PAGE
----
Southbounders (2005)





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Can a woman find love and fulfillment while spending half a year in hiking boots? Olivia (Amy Cale Peterson) is a medical school student whose life and studies have been taking a turn for the worse. Deciding she needs to boost her confidence and get back to nature, Olivia decides to hike the Appalachian Trail, a demanding 2,170-mile path that stretches from Maine to Georgia. Olivia has also decided to "thru-hike" the trail -- cover the entire distance in one go over the space of six months. The physical challenges of the extended hike eats into Olivia's spiritual journey at first, and it doesn't help that she soon gains an unwanted traveling companion, Slackpack (Chris McCutchen), a well-meaning but overbearing man who seems a bit out of shape for the task ahead of him. Just as Olivia has started getting used to Slackpack, she discovers another powerful distraction. Rollin (Scott Speiser) is a handsome, soft-spoken hiker who crosses Olivia's path when he hurts his leg. Olivia helps Rollin patch himself up and get back on the road, and it isn't long before they develop a powerful rapport. While Olivia and Rollin clearly belong together on the trail, they begin to wonder if they have a future together when the hike had ended. Southbounders was the first feature film from writer and director Ben Wagner.
Art House & International , Drama
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Audience Reviews for Southbounders

I came across this one on Netflix and absolutely loved it. It's a love story of sorts, but the narrative is definitely not what drew me to this movie. If you live on the East Coast and have ever been out hiking, seen an AT sign, and wished you could just keep on hiking the whole Appalachian Trail this film serves as a worthwhile peek into that journey, all be it a fictionalized one. An unlikely collection of travelers take us southbound, from Mt. Kattahdin in Maine to the trail's terminus in Georgia, treating us to a beautiful collection of sights along the way. Accompanied by an enjoyable soundtrack of modern bluegrass and folk that perfectly melds with the film, it makes for an enjoyable 86 minutes. Technically this film isn't perfect. Sometimes it's indie roots shine through, and the fact this is just one step above a student film is evident, but it's also lovingly put together by people who obviously did their homework in researching the trail, and includes real stops and sights that mark the journey. While undoubtedly not for everyone, if you love the outdoors, have ever contemplated trying the Appalachian Trail, and can stand a movie that is neither driven by dialog or explosions give this little film a try, you might like it as much as I did, heck, it might even convince you to walk a little further the next time you come across an AT sign.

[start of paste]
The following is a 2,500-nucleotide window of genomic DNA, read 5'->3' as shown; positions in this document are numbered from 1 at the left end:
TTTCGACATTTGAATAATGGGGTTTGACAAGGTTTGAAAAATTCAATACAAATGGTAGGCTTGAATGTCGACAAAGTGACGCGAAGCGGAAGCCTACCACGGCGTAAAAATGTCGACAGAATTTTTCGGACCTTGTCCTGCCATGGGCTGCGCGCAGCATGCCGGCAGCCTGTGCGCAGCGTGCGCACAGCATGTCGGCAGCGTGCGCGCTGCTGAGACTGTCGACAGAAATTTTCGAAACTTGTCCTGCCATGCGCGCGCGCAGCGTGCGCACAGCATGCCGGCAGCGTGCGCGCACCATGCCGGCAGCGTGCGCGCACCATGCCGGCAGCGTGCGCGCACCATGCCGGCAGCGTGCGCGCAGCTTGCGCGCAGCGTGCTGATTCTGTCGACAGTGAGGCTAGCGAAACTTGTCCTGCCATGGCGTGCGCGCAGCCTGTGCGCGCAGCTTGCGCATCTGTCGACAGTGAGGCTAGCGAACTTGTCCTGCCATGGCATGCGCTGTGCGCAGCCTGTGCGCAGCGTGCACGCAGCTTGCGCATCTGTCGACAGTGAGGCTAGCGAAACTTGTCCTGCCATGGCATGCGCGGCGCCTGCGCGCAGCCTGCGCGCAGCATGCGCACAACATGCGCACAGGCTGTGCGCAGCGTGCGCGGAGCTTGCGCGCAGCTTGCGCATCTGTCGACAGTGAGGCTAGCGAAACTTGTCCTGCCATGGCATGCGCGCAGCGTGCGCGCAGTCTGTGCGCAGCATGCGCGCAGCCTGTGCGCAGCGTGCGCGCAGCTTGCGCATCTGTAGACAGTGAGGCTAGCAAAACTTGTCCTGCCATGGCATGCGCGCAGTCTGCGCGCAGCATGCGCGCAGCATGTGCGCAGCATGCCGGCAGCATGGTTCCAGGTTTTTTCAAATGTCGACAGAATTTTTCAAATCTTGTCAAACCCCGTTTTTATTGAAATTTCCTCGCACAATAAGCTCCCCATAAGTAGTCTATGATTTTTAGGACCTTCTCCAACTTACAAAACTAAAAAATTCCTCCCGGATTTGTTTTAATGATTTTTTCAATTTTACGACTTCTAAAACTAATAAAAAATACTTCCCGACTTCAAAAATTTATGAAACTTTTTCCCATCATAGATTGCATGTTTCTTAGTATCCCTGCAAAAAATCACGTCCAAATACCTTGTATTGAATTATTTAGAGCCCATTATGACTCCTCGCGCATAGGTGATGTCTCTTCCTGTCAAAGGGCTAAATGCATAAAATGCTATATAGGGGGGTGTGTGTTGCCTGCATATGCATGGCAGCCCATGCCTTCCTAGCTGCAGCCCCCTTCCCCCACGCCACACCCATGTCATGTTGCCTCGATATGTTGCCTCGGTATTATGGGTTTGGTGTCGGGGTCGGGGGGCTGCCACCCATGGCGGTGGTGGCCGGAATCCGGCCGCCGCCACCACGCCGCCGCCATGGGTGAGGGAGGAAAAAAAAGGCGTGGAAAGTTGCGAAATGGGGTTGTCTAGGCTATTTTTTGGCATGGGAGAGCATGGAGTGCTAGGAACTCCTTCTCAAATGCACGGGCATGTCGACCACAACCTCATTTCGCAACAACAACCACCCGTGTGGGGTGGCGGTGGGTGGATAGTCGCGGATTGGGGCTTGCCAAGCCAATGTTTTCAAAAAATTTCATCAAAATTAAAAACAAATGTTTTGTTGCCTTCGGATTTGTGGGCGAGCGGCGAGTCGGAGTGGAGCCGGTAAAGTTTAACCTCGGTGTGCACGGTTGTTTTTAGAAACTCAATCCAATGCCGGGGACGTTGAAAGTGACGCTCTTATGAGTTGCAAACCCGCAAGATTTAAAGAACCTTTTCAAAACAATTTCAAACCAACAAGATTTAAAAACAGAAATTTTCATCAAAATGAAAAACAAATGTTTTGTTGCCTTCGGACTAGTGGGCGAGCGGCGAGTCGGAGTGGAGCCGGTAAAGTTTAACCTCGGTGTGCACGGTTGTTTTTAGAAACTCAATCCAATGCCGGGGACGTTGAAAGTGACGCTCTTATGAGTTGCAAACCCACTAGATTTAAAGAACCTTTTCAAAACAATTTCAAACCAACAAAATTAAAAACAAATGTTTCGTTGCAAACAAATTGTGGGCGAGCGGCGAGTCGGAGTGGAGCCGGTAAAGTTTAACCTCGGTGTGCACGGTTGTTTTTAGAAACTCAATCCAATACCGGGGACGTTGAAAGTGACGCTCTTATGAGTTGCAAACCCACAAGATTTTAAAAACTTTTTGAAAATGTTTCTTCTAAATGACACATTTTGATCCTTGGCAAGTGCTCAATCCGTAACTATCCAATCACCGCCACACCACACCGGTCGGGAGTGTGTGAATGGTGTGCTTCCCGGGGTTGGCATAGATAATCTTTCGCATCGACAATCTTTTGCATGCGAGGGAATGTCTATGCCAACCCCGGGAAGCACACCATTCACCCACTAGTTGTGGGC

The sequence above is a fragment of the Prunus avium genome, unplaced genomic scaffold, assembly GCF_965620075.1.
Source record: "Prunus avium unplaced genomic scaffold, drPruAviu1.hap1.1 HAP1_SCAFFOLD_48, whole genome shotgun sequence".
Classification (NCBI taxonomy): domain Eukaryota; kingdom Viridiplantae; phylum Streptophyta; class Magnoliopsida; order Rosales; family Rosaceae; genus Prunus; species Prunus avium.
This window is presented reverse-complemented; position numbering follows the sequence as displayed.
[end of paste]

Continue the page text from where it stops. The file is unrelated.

Andrew Krauss
Andrew Krauss At first glance, one might think this is a documentary. Especially after viewing the opening sequence. At least, that is what I thought. I was expecting a documentary about a thru-hike southbound on the Appalachian Trail, but was pleasantly surprised to find out this actually had a story. Southbounders tells the tale of a fed-up 20 something who decides to attempt to find something she was missing in her life by hiking southbound from Maine to Georgia on the Appalachian Trail. The film is chock full of gorgeous vistas and shots of beautiful nature. I can really appreciate that they filmed this movie actually on the trail which was great. The soundtrack is one of the films most appealing features. This movie has a lot of heart, you can tell the filmmakers really have a love for hiking and the AT itself. Olivia, the lead of the movie played by Amy Cale Patterson, begins the journey as a "newbie" but learns the tricks of the trade by reading the log books scattered throughout the trail and hiking with a goofball "comic relief" character named "Slackpack". She finds that she is having a strong connection with Rollin, one of the hikers leaving notes in the log book. A crush begins, she sets off to find Rollin and the rest of the film is her hiking with this mysterious man through the rest of the Appalachian Trail. We see the relationship build and ultimately fall as is the life on the mountainous trail. The story was surprisingly good as was the acting. I would have liked to have seen more of the trail and their journey. The movie seemed to have skipped an entire season (Winter), which would have been interesting to see. I suppose the filmmakers couldn't film in those conditions. All in all it was a surprisingly well made film. I enjoyed it and made me want to go hike the AT, so I suppose they accomplished what they set out to do.

CinemaPat Reviews
CinemaPat Reviews

I am a big fan of books about AT through hiker's journeys and enjoyed living vicariously during this one even with the bad acting.

Tammie Kaufman
Tammie Kaufman

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